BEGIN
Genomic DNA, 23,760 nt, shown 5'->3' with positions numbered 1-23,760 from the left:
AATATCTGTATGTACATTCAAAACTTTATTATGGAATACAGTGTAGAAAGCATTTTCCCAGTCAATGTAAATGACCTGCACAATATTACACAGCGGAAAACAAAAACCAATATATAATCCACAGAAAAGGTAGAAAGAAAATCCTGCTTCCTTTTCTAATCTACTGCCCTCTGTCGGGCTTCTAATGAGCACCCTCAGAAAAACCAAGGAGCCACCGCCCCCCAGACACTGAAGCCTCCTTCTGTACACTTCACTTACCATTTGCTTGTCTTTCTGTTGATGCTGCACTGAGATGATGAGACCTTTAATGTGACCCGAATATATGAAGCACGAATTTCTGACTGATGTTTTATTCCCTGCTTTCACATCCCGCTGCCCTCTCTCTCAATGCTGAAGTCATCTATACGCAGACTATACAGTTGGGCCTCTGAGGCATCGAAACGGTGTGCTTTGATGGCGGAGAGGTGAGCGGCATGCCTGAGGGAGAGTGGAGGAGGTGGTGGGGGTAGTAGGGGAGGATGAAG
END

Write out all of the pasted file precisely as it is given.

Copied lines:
Genomic DNA, 23,760 nt, shown 5'->3' with positions numbered 1-23,760 from the left:
AATATCTGTATGTACATTCAAAACTTTATTATGGAATACAGTGTAGAAAGCATTTTCCCAGTCAATGTAAATGACCTGCACAATATTACACAGCGGAAAACAAAAACCAATATATAATCCACAGAAAAGGTAGAAAGAAAATCCTGCTTCCTTTTCTAATCTACTGCCCTCTGTCGGGCTTCTAATGAGCACCCTCAGAAAAACCAAGGAGCCACCGCCCCCCAGACACTGAAGCCTCCTTCTGTACACTTCACTTACCATTTGCTTGTCTTTCTGTTGATGCTGCACTGAGATGATGAGACCTTTAATGTGACCCGAATATATGAAGCACGAATTTCTGACTGATGTTTTATTCCCTGCTTTCACATCCCGCTGCCCTCTCTCTCAATGCTGAAGTCATCTATACGCAGACTATACAGTTGGGCCTCTGAGGCATCGAAACGGTGTGCTTTGATGGCGGAGAGGTGAGCGGCATGCCTGAGGGAGAGTGGAGGAGGTGGTGGGGGTAGTAGGGGAGGATGAAG